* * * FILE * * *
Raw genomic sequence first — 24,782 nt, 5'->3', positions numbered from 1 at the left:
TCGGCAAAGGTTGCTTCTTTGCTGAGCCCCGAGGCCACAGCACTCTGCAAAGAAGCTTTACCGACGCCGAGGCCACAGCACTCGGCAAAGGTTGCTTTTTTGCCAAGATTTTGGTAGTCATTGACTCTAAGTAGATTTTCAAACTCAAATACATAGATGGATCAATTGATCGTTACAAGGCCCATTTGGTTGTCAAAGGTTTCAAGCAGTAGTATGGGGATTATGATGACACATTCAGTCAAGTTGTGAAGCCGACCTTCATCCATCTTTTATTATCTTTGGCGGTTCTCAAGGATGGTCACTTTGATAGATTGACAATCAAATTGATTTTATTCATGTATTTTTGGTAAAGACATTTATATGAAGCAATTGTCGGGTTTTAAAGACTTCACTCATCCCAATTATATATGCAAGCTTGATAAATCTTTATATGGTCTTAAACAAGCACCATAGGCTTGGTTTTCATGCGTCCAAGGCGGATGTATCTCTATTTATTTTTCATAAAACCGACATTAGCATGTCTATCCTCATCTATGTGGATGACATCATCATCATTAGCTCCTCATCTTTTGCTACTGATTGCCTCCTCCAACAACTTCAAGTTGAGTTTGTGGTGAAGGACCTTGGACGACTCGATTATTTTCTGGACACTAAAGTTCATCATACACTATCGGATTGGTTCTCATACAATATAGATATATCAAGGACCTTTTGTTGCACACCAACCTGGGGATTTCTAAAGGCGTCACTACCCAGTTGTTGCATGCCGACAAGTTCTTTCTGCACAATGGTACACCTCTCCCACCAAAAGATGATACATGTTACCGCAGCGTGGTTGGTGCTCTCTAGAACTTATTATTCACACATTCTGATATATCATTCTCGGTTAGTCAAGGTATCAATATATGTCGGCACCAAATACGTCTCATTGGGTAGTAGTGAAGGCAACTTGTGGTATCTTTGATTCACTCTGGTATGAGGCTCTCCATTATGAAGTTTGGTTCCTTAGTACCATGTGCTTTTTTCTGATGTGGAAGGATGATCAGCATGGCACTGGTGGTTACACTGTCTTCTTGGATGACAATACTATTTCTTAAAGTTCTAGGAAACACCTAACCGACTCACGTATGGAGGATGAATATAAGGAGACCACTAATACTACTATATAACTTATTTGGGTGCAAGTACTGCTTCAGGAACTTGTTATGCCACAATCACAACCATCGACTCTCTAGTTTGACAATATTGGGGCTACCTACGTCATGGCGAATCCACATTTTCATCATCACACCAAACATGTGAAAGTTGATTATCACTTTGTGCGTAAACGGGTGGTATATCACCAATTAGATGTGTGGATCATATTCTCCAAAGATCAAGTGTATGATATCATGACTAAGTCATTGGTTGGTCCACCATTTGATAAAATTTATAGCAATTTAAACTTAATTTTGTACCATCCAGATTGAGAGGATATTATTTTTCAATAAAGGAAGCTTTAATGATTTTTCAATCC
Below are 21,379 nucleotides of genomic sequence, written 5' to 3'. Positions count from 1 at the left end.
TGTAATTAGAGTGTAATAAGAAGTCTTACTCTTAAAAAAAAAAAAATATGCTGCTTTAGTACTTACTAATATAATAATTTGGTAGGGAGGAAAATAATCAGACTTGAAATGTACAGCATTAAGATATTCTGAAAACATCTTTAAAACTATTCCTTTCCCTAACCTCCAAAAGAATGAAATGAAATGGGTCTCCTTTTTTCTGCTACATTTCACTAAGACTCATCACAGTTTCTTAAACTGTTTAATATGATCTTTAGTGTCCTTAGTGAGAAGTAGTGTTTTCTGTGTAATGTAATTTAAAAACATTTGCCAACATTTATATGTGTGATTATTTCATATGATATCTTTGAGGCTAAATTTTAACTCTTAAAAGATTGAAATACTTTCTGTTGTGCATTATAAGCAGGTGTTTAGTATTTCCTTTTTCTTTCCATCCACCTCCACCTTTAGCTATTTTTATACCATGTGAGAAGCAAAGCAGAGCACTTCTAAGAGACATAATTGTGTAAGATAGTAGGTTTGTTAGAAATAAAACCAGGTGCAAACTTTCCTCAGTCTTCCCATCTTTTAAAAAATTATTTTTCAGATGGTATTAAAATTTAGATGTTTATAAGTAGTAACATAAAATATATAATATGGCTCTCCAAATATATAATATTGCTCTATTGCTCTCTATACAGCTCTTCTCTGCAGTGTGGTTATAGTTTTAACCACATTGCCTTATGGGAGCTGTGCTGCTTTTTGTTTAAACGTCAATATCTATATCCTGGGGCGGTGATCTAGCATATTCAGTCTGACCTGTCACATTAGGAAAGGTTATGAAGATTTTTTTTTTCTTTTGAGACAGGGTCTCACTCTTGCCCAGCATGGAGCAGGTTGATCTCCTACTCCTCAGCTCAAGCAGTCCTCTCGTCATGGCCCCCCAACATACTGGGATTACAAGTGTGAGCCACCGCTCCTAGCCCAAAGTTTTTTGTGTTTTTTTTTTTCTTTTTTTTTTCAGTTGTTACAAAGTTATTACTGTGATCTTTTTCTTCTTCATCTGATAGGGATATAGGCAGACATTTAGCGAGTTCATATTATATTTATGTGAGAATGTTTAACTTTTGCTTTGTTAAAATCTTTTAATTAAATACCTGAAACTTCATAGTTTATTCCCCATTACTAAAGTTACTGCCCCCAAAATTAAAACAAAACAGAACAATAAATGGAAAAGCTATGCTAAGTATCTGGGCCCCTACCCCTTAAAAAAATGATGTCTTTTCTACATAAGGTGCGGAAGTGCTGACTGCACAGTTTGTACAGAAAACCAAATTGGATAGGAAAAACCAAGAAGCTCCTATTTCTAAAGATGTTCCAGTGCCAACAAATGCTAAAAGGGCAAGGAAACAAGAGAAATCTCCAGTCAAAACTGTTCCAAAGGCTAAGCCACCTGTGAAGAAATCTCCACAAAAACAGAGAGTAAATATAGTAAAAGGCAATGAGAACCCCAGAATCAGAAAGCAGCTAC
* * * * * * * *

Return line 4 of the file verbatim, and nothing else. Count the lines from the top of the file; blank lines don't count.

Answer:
TGTAATTAGAGTGTAATAAGAAGTCTTACTCTTAAAAAAAAAAAAATATGCTGCTTTAGTACTTACTAATATAATAATTTGGTAGGGAGGAAAATAATCAGACTTGAAATGTACAGCATTAAGATATTCTGAAAACATCTTTAAAACTATTCCTTTCCCTAACCTCCAAAAGAATGAAATGAAATGGGTCTCCTTTTTTCTGCTACATTTCACTAAGACTCATCACAGTTTCTTAAACTGTTTAATATGATCTTTAGTGTCCTTAGTGAGAAGTAGTGTTTTCTGTGTAATGTAATTTAAAAACATTTGCCAACATTTATATGTGTGATTATTTCATATGATATCTTTGAGGCTAAATTTTAACTCTTAAAAGATTGAAATACTTTCTGTTGTGCATTATAAGCAGGTGTTTAGTATTTCCTTTTTCTTTCCATCCACCTCCACCTTTAGCTATTTTTATACCATGTGAGAAGCAAAGCAGAGCACTTCTAAGAGACATAATTGTGTAAGATAGTAGGTTTGTTAGAAATAAAACCAGGTGCAAACTTTCCTCAGTCTTCCCATCTTTTAAAAAATTATTTTTCAGATGGTATTAAAATTTAGATGTTTATAAGTAGTAACATAAAATATATAATATGGCTCTCCAAATATATAATATTGCTCTATTGCTCTCTATACAGCTCTTCTCTGCAGTGTGGTTATAGTTTTAACCACATTGCCTTATGGGAGCTGTGCTGCTTTTTGTTTAAACGTCAATATCTATATCCTGGGGCGGTGATCTAGCATATTCAGTCTGACCTGTCACATTAGGAAAGGTTATGAAGATTTTTTTTTTCTTTTGAGACAGGGTCTCACTCTTGCCCAGCATGGAGCAGGTTGATCTCCTACTCCTCAGCTCAAGCAGTCCTCTCGTCATGGCCCCCCAACATACTGGGATTACAAGTGTGAGCCACCGCTCCTAGCCCAAAGTTTTTTGTGTTTTTTTTTTTCTTTTTTTTTTCAGTTGTTACAAAGTTATTACTGTGATCTTTTTCTTCTTCATCTGATAGGGATATAGGCAGACATTTAGCGAGTTCATATTATATTTATGTGAGAATGTTTAACTTTTGCTTTGTTAAAATCTTTTAATTAAATACCTGAAACTTCATAGTTTATTCCCCATTACTAAAGTTACTGCCCCCAAAATTAAAACAAAACAGAACAATAAATGGAAAAGCTATGCTAAGTATCTGGGCCCCTACCCCTTAAAAAAATGATGTCTTTTCTACATAAGGTGCGGAAGTGCTGACTGCACAGTTTGTACAGAAAACCAAATTGGATAGGAAAAACCAAGAAGCTCCTATTTCTAAAGATGTTCCAGTGCCAACAAATGCTAAAAGGGCAAGGAAACAAGAGAAATCTCCAGTCAAAACTGTTCCAAAGGCTAAGCCACCTGTGAAGAAATCTCCACAAAAACAGAGAGTAAATATAGTAAAAGGCAATGAGAACCCCAGAATCAGAAAGCAGCTAC